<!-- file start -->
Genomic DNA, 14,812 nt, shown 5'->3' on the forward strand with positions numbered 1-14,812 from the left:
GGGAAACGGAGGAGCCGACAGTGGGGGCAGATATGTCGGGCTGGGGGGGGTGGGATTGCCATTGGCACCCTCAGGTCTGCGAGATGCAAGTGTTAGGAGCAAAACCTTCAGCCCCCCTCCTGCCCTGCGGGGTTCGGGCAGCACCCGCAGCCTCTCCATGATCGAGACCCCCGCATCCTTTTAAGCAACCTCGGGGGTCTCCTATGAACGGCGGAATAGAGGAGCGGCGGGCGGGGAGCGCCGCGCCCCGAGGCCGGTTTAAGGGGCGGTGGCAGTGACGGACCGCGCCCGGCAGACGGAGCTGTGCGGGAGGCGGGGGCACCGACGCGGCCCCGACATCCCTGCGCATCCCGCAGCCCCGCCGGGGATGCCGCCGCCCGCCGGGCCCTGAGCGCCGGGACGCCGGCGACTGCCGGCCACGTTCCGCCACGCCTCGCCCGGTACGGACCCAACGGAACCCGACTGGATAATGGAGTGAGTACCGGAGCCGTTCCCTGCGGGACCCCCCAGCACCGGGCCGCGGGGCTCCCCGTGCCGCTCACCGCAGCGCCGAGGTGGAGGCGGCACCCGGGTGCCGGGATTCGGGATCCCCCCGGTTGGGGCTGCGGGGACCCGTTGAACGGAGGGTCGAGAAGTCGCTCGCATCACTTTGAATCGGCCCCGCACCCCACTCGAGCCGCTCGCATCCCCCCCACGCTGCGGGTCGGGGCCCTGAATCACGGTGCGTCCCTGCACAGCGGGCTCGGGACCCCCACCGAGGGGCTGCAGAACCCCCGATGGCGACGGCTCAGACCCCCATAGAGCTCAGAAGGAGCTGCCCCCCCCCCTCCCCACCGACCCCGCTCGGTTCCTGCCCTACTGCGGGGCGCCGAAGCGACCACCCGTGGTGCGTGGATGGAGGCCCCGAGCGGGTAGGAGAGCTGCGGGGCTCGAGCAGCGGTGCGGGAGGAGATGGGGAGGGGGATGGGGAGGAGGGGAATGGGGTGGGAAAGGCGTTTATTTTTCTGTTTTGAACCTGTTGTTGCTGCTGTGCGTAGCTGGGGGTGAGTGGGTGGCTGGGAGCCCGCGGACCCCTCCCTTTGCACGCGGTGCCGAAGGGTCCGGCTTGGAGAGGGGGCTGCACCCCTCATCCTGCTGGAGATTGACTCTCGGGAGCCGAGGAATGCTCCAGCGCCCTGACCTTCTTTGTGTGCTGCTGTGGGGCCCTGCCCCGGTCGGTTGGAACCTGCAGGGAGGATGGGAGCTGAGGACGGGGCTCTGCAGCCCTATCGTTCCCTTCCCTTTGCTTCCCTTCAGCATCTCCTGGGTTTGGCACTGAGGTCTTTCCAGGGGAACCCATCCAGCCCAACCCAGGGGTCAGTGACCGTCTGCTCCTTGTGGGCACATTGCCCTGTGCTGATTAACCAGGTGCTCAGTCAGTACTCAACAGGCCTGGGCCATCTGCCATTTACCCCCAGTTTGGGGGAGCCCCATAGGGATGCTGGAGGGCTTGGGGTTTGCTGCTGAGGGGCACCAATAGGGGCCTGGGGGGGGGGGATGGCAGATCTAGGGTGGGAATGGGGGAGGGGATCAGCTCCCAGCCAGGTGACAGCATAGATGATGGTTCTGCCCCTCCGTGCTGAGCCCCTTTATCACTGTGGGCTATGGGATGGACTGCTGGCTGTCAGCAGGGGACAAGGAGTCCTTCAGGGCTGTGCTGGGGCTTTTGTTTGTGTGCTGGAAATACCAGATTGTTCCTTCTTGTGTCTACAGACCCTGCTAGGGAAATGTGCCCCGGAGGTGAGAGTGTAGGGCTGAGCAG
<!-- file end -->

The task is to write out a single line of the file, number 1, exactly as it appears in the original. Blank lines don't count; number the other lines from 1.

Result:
Genomic DNA, 14,812 nt, shown 5'->3' on the forward strand with positions numbered 1-14,812 from the left: